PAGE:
Jeff Golliher has spent 30 years as a priest and cultural anthropologist in a variety of settings and roles: in a university, in seminaries, in prisons, as a teacher and organizer, and as a pastoral counselor and spiritual director. In this enlightening book, the author explores how we can move through our fears of the unknown, the panic that comes with loss and disappointment, and the uneasy feeling we get when we tell ourselves a story about the future that is negative and dangerous. Just what is involved in this movement? Here are five insights from Golliher:

1. "Fear can close our hearts, shape our emotional life, and freeze our attention, but the only power that fear has is the power that we give to it. We can take that power back. What we need is to have some understanding of what we really want in life and why we want it."

2. "The freedom we want the most is found beyond the fear that we avoid the most; and when we move through our very worst fear, we realize that, ultimately, there's nothing to be afraid of."

3. "We don't need to become experts on fear to move through it. Rather, we must strengthen our Spirit, which means cultivating the very spiritual instincts that our fear would have us neglect or ignore."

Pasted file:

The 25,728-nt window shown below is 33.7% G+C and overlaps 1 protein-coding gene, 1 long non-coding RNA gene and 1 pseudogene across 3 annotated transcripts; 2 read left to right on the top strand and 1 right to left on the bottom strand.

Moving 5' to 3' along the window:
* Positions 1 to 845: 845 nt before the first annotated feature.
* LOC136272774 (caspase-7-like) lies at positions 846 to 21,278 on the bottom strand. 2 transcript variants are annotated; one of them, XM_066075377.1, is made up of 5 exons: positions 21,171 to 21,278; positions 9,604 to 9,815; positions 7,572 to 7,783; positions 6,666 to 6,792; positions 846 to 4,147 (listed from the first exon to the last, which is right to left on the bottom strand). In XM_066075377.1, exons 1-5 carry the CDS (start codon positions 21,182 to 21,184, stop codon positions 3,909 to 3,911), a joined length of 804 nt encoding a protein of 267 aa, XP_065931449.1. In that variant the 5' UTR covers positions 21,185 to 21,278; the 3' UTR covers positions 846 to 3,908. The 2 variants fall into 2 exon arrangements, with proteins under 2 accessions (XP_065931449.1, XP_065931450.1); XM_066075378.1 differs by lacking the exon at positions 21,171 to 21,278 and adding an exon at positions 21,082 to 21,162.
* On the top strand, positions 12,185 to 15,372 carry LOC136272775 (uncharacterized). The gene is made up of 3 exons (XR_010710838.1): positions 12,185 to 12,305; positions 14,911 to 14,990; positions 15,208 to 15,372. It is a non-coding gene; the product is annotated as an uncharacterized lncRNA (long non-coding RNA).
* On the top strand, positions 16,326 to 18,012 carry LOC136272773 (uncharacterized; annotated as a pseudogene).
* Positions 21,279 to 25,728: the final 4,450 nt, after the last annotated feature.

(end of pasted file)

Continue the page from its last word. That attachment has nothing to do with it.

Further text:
4. "One fear contains the power of every fear within it. Burst the bubble of one fear, and all our other fears begin to lose their power over us too."

5. "These two questions — 'How can we move through our fear?' and 'How can we become who we are meant to be?' — are, for all practical purposes, one and the same."

The rest of the paperback charts the seven spiritual instincts can enable us to move through fear. Golliher supplements these with stories from his own life, the lives of others and the Bible. The first is awe, which he regards as the homing signal that turns us toward the sacred. To describe just what this term means in our experience, we point to wonder, beauty, joy, adoration, and deep humility. Moving through fear is possible when we accept that our loving God evokes awe instead of fear. As a spiritual practice, Golliher suggests trying to experience a little awe in the great outdoors as a stay against our worst anxieties.

Faith as "the leap into the dark" is not about belief in certain things; rather it is a gift from God. We all have struggles with faith and fear. That is why so many people who are scared turn to dogma and certainty. Accepting the mysteries of human nature, the world, and God is part of a mature faith. That is why Golliher acknowledges that faith is the most important of our spiritual instincts.

The other five instincts that enable to move through fear are love, intent, rest, community, and justice.